The Conversations That Can Keep Someone from Quitting

Losing talented team members is always a concern, but it looms even larger during this unprecedented period of tumult within the workforce and higher than average turnover. Having candid conversation with your direct reports about their level of satisfaction with their current role, ideas for growth, and perspective on the organization can help ensure you aren’t surprised by an unexpected resignation, but even better, avoid one by troubleshooting together while there’s still time.
Let’s talk about it
Work can be a frenzied, pressure cooker kind of a place that leaves little time for slower, deeper conversations that get beyond posturing, politicking and short answers that allow you to move on to the next fire. But that can leave a lot of important things unsaid. Too often, the end result can be that a valued team member doesn’t share concerns about her job until she’s sitting in an exit interview with HR.
Executive coaches suggest making time regularly to ask team members key questions about their current role, what they want to be doing next, and how the organization can help them get there. Not only do such conversations show employees that they are valued, they also equip you with critical information regarding how best to work together to maximize their contribution, sense of purpose and level of job satisfaction.
Silence is not golden
While a no-news-is-good-news philosophy can be a favorite among leaders who don’t want the responsibility of helping team members grow beyond their current roles, a far more effective strategy for retaining talented staff is to help them develop as fully possible within your team, or at least within the organization.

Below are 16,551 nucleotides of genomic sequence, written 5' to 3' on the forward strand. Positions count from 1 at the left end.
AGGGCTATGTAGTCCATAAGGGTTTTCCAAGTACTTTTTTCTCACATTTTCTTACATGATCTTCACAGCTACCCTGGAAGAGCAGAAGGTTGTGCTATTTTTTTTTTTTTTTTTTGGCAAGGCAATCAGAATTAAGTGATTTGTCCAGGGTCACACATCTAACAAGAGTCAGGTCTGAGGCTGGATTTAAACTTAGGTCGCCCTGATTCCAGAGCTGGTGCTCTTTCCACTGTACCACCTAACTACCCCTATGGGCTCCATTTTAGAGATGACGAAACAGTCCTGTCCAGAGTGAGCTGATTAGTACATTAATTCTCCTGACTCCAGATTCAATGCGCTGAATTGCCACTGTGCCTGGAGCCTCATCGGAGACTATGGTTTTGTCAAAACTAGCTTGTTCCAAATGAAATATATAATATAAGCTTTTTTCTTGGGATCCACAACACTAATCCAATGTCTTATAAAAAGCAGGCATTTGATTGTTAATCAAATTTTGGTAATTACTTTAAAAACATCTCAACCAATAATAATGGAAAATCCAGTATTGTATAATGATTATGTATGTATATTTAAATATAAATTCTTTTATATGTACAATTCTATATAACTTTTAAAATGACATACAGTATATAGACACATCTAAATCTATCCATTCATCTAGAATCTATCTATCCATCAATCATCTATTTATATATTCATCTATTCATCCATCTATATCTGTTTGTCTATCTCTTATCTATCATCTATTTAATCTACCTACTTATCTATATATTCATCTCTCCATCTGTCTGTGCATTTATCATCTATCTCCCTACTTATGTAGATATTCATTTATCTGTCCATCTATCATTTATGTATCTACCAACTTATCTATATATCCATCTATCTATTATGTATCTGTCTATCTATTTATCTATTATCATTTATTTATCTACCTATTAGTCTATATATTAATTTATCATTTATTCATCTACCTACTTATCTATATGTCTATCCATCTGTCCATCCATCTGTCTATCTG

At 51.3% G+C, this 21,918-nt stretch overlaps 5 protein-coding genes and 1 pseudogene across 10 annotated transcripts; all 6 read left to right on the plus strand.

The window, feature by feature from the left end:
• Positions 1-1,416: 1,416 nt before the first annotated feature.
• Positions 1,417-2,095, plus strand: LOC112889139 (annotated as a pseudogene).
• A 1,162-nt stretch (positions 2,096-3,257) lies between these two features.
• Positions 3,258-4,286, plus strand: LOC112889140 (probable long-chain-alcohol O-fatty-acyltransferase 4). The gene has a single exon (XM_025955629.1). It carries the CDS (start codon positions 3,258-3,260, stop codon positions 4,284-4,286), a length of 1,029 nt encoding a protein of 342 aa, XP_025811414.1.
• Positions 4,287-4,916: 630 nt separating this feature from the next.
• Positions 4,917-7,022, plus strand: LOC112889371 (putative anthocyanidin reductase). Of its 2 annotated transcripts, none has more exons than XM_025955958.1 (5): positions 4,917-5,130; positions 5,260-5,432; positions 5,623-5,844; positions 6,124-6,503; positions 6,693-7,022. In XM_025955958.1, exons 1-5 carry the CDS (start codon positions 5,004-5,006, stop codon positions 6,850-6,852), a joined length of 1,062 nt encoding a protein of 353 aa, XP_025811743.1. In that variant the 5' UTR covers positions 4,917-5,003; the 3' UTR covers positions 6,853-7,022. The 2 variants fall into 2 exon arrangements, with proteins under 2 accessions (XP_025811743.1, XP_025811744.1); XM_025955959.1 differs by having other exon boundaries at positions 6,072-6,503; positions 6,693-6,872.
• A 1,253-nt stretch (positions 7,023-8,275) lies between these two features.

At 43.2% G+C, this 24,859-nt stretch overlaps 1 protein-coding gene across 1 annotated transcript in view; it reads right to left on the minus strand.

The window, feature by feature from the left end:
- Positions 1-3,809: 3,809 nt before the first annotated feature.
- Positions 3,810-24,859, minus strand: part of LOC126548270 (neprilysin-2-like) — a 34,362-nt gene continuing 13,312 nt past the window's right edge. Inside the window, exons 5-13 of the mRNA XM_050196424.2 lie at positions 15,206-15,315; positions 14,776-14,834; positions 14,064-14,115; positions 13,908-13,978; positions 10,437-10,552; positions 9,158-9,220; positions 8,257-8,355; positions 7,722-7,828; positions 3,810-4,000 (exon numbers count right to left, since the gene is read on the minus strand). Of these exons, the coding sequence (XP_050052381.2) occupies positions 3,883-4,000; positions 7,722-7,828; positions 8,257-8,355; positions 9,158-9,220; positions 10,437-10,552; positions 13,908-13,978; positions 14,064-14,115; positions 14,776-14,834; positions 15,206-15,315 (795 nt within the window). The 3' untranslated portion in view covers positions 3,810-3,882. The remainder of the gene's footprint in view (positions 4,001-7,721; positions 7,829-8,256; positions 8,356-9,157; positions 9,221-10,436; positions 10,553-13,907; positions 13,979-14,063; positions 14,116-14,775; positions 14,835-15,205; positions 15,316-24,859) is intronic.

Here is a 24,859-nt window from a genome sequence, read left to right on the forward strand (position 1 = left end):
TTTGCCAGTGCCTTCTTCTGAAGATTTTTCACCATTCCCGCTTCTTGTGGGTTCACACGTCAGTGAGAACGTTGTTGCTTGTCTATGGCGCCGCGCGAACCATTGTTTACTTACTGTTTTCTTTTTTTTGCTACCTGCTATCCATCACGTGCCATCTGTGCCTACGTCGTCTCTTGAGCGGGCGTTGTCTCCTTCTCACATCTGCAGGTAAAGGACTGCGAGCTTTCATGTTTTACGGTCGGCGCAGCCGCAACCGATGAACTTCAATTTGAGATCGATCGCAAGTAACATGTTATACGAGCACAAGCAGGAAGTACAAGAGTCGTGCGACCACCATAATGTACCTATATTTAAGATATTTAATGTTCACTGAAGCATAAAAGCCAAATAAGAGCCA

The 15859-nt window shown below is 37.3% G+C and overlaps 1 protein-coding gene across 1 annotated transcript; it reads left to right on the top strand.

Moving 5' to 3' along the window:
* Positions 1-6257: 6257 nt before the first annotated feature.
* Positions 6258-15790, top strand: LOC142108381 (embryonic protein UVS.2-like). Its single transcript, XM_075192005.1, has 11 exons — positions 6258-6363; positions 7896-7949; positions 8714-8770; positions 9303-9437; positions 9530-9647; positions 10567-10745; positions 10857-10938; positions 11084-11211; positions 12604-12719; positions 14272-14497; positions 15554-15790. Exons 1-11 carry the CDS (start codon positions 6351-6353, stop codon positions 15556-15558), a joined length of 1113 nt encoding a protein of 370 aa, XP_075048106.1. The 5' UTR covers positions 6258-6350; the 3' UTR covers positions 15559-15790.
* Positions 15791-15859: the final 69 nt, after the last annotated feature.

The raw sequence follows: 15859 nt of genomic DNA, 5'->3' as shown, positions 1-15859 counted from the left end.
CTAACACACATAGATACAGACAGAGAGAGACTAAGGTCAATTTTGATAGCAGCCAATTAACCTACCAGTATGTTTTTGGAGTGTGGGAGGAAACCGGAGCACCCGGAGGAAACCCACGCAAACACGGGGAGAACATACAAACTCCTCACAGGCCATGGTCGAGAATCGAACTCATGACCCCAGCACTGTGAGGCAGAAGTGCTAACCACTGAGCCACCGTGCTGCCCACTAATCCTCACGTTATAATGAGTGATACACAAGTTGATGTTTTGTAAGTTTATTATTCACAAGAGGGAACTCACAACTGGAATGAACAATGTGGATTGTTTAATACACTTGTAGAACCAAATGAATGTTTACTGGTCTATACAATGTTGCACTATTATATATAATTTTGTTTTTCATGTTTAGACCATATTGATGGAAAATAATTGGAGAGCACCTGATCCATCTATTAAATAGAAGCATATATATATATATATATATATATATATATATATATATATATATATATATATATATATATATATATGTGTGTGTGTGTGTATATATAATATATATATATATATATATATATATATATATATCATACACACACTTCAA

Executive coach and author of Ditch Your Inner Critic at Work, Susan Peppercorn, has seen in her practice coaching hundreds of employees in career transition the same findings that research reveals about common experiences among employees who leave their organizations. “Countless clients have told me they wished their employer had asked them questions to encourage their growth before they resigned,” she wrote in Harvard Business Review.
Research from Gallup also finds that 52% of employees who had recently resigned said that their manager or organization could have intervened in ways that would have prevented them from leaving. More than half also said that no one had asked them how they were feeling about their role in the three months before they left.
Questions that can make a difference
Equipped with a few pointed questions, you can help team members focus on what they want most in their career and brainstorm together how to deliver it as fully as possible in your current context. This approach shares responsibility between leaders and their team members for professional development and for trouble shooting department policies and practices that can inhibit growth.
Consider these conversation starters.